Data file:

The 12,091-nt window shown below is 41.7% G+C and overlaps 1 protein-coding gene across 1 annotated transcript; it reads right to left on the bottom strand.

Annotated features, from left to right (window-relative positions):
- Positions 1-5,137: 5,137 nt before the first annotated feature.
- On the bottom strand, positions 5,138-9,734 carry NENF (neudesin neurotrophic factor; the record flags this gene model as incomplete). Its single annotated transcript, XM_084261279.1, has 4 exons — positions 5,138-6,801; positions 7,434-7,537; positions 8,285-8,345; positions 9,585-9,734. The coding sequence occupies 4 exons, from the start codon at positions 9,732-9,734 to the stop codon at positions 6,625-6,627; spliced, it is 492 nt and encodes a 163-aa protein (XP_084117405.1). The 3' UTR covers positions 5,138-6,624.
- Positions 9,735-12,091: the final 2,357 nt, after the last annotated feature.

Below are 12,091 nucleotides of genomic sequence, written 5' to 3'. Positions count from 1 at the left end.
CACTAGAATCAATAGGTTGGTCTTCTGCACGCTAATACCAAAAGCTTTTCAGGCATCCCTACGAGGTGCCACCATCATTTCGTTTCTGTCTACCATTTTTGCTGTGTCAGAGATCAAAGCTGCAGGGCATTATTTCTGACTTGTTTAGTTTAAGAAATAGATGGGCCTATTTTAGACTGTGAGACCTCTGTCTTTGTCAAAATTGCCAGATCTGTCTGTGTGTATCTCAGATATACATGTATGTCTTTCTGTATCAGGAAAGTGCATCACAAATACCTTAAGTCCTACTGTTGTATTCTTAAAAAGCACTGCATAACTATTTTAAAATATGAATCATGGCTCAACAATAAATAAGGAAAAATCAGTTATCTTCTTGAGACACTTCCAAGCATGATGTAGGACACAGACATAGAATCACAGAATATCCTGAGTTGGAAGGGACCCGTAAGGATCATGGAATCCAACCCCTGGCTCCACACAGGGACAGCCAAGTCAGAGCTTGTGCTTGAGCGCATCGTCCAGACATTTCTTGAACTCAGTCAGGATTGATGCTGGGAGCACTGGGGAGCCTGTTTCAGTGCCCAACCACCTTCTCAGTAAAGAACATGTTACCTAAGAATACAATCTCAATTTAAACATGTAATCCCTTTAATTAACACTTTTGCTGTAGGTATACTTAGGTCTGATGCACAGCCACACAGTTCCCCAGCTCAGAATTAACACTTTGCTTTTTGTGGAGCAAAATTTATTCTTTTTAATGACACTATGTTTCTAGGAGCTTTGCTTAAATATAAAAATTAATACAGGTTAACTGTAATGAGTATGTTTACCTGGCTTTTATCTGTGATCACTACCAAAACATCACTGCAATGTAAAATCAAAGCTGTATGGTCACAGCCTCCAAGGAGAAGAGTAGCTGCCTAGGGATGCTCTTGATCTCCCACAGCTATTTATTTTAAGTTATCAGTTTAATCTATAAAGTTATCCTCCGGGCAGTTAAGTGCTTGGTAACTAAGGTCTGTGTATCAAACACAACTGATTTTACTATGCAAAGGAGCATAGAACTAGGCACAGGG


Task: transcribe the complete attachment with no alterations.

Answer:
The 12,091-nt window shown below is 41.7% G+C and overlaps 1 protein-coding gene across 1 annotated transcript; it reads right to left on the bottom strand.

Annotated features, from left to right (window-relative positions):
- Positions 1-5,137: 5,137 nt before the first annotated feature.
- On the bottom strand, positions 5,138-9,734 carry NENF (neudesin neurotrophic factor; the record flags this gene model as incomplete). Its single annotated transcript, XM_084261279.1, has 4 exons — positions 5,138-6,801; positions 7,434-7,537; positions 8,285-8,345; positions 9,585-9,734. The coding sequence occupies 4 exons, from the start codon at positions 9,732-9,734 to the stop codon at positions 6,625-6,627; spliced, it is 492 nt and encodes a 163-aa protein (XP_084117405.1). The 3' UTR covers positions 5,138-6,624.
- Positions 9,735-12,091: the final 2,357 nt, after the last annotated feature.

Below are 12,091 nucleotides of genomic sequence, written 5' to 3'. Positions count from 1 at the left end.
CACTAGAATCAATAGGTTGGTCTTCTGCACGCTAATACCAAAAGCTTTTCAGGCATCCCTACGAGGTGCCACCATCATTTCGTTTCTGTCTACCATTTTTGCTGTGTCAGAGATCAAAGCTGCAGGGCATTATTTCTGACTTGTTTAGTTTAAGAAATAGATGGGCCTATTTTAGACTGTGAGACCTCTGTCTTTGTCAAAATTGCCAGATCTGTCTGTGTGTATCTCAGATATACATGTATGTCTTTCTGTATCAGGAAAGTGCATCACAAATACCTTAAGTCCTACTGTTGTATTCTTAAAAAGCACTGCATAACTATTTTAAAATATGAATCATGGCTCAACAATAAATAAGGAAAAATCAGTTATCTTCTTGAGACACTTCCAAGCATGATGTAGGACACAGACATAGAATCACAGAATATCCTGAGTTGGAAGGGACCCGTAAGGATCATGGAATCCAACCCCTGGCTCCACACAGGGACAGCCAAGTCAGAGCTTGTGCTTGAGCGCATCGTCCAGACATTTCTTGAACTCAGTCAGGATTGATGCTGGGAGCACTGGGGAGCCTGTTTCAGTGCCCAACCACCTTCTCAGTAAAGAACATGTTACCTAAGAATACAATCTCAATTTAAACATGTAATCCCTTTAATTAACACTTTTGCTGTAGGTATACTTAGGTCTGATGCACAGCCACACAGTTCCCCAGCTCAGAATTAACACTTTGCTTTTTGTGGAGCAAAATTTATTCTTTTTAATGACACTATGTTTCTAGGAGCTTTGCTTAAATATAAAAATTAATACAGGTTAACTGTAATGAGTATGTTTACCTGGCTTTTATCTGTGATCACTACCAAAACATCACTGCAATGTAAAATCAAAGCTGTATGGTCACAGCCTCCAAGGAGAAGAGTAGCTGCCTAGGGATGCTCTTGATCTCCCACAGCTATTTATTTTAAGTTATCAGTTTAATCTATAAAGTTATCCTCCGGGCAGTTAAGTGCTTGGTAACTAAGGTCTGTGTATCAAACACAACTGATTTTACTATGCAAAGGAGCATAGAACTAGGCACAGGG